Challenges unveiled at Norfolk global food conference

Real increases in food prices will be one of the biggest challenges for global policy makers in the coming decades, delegates were told at an inaugural Norfolk farming lecture.

Retired agricultural economist Sir John Marsh, who delivered the first global food lecture at Colney's John Innes Centre, said that policy makers and political leaders would have to make some tough decisions.

'They are going to have to make decisions about making changes. They will have to have the nerve, the courage, the determination and a resolution to face up to those who stand in the way of accepting any change at all,' he said.

Sir John told 220 people at the Centre for Contemporary Agriculture lecture that political will would be needed to make decisions, which challenged the interests of those set in a 'very comfortable cosy nook'.

In his analysis of the Foresight report, published earlier this year, he said that raising food production was a major challenge. 'We know that agriculture and the food system as a whole are a very significant contributors to pollution,' he said.


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The report suggested reductions in emissions could be made 'by incentives, by regulation, by consumer pressure, by efficiency gains and by corporate responsibility. We need to make people aware and then they make their decisions about production and the cost incurred in these fields,' said Sir John, who was director of Reading University's Centre for Agricultural Strategy.

A boost for local food production made sense in many economies by introducing new technologies but the ecological and social impact also had to be considered.

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'We know that the chance to deal with that may conflict with other goals – particularly the goal of producing more food in some countries, which often impacts on income growth in poor countries. We know that with actions of these sort the costs tend to fall disproportionately on poor people.'

While Britain and Europe has some international commitments on environmental policies of one sort or another, there were relatively little in terms of dealing with problems relating to labour and migration routes.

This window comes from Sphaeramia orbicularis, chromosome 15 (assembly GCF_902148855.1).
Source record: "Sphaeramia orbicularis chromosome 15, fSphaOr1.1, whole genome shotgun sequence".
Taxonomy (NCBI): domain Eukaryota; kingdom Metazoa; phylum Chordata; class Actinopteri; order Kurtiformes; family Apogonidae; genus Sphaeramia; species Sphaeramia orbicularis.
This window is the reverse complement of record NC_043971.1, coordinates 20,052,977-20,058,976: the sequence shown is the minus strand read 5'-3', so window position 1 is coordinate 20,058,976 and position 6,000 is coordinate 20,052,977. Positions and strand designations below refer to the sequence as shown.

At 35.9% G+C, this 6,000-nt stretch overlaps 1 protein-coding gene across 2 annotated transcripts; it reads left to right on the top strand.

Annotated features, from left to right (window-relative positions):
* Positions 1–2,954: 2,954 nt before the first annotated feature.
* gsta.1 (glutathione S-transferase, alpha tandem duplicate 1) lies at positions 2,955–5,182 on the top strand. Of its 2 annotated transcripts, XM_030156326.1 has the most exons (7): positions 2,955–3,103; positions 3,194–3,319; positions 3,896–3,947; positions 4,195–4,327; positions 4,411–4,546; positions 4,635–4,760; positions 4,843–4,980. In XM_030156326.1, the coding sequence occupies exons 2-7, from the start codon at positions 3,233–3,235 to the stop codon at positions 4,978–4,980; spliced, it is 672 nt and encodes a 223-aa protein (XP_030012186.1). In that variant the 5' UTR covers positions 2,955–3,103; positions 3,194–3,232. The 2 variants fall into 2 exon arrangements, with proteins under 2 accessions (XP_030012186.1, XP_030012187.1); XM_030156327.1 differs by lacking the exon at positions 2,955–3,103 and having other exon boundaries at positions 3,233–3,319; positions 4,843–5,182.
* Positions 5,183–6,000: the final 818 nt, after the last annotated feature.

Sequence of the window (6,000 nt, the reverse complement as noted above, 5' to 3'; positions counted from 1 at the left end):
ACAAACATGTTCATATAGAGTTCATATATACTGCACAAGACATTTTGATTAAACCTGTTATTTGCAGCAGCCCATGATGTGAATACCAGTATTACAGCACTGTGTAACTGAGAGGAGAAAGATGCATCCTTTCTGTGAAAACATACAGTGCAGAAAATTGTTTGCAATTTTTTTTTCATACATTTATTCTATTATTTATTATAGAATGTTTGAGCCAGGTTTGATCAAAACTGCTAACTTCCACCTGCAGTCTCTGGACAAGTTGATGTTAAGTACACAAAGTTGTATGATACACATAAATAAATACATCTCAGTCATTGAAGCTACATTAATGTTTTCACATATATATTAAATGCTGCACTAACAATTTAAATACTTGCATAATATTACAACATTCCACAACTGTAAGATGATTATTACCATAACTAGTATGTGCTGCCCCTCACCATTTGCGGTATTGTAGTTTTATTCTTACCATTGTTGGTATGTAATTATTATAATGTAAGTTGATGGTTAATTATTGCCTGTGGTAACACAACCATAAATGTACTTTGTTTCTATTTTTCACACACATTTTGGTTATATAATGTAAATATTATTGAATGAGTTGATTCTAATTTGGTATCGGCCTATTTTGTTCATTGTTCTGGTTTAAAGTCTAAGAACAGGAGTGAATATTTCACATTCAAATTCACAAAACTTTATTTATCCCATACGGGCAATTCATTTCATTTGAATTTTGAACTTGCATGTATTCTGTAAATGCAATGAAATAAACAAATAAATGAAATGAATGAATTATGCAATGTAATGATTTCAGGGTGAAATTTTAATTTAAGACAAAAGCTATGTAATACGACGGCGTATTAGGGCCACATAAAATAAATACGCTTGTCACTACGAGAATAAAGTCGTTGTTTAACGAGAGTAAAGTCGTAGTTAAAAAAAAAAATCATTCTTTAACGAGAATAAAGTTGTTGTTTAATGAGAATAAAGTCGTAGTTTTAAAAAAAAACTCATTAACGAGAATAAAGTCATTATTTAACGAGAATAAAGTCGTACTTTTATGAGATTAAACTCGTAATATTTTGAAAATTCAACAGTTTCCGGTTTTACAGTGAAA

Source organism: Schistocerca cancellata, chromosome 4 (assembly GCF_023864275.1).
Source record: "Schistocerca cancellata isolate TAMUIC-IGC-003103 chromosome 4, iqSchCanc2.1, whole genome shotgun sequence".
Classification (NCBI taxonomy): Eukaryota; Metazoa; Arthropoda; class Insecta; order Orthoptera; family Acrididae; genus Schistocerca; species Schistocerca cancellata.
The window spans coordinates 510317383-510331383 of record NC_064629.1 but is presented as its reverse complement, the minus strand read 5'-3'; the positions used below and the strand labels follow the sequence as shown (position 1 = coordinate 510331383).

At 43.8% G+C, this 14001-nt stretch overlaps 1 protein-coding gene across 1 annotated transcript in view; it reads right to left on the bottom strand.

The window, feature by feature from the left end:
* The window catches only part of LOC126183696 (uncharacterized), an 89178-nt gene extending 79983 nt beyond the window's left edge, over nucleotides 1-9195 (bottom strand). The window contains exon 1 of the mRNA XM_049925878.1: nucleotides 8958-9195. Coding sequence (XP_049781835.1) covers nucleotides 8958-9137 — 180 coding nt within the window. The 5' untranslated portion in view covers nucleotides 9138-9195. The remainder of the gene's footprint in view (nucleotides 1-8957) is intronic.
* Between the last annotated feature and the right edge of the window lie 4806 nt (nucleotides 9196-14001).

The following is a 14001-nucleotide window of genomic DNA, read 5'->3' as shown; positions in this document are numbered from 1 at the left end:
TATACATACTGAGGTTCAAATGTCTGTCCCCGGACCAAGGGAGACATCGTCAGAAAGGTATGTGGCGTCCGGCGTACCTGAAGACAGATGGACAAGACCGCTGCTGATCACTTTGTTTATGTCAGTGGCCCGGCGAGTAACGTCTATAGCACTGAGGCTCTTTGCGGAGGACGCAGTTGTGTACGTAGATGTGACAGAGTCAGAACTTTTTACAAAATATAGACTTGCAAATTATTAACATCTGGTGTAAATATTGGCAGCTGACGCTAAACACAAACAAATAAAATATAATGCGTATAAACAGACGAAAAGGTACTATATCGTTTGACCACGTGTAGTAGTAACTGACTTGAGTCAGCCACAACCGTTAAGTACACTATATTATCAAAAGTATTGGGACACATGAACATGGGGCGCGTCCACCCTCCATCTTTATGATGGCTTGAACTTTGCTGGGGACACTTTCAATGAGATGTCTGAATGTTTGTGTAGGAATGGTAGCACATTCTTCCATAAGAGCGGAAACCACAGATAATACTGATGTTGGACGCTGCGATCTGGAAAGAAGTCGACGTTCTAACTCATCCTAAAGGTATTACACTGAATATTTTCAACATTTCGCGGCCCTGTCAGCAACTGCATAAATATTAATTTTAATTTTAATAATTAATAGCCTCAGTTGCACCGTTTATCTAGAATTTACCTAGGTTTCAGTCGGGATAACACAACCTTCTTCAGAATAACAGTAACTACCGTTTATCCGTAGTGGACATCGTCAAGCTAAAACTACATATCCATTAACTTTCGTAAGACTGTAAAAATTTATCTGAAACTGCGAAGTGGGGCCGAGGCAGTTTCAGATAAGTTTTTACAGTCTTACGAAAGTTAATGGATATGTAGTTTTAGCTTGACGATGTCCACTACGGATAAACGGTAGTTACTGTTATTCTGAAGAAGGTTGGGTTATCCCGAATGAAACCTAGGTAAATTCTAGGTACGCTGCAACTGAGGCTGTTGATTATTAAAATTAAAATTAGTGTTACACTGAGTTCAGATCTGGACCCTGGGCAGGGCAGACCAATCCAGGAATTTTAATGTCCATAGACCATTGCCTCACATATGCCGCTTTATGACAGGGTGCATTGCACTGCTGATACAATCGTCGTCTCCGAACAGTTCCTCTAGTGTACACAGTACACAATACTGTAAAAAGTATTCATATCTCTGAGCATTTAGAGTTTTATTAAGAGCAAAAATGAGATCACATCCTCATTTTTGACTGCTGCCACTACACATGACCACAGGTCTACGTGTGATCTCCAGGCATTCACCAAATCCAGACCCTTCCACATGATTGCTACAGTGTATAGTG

'We will, therefore, need discussions, implementation and agreement at a global level. The World Trade Organisation is important and we don't want to rebuild barriers to trade and impoverish ourselves as a result.'

'It will be inescapable that we take note of the importance of the management of multi-national companies which are beyond the remit of any one nation to control.'

In the past 50 years, food prices have fallen in real terms. But Sir John forecast a real rise in food prices. 'And that, for the people at the bottom of the world's income level, that is a really worrying concern,' he said.

Sir John welcomed the initiative launched by Norfolk farmer Philip Richardson, of Downham, near Wymondham.

As a board member of the CCA, Mr Richardson said that one aim was to deliver degree and post-graduate courses to match the needs of agriculture. 'The UK and the world faces enormous challenges to feed the further generations. Many will remember when huge government resources were given to agricultural science and food production. In the UK and much of the world, we became overly complacent about our ability to feed the world,' he added.

With the lack of investment in education, he said that in the UK and in many other countries, an entire generation of scientists and advisers had been lost.

A former award-winning pig farmer, Mr Richardson, said: 'For many years, knowledgeable people have tried to shake governments and populations out of that complacency.

'It took the 2007/8 food price spike really to make political difference and draw attention. Even then, in western countries, some people said that it won't happen here. It actually did and it might be happening just now.'

The second lecture in the series will be given by Dr Jim Sumberg at the John Innes Centre on January 19.

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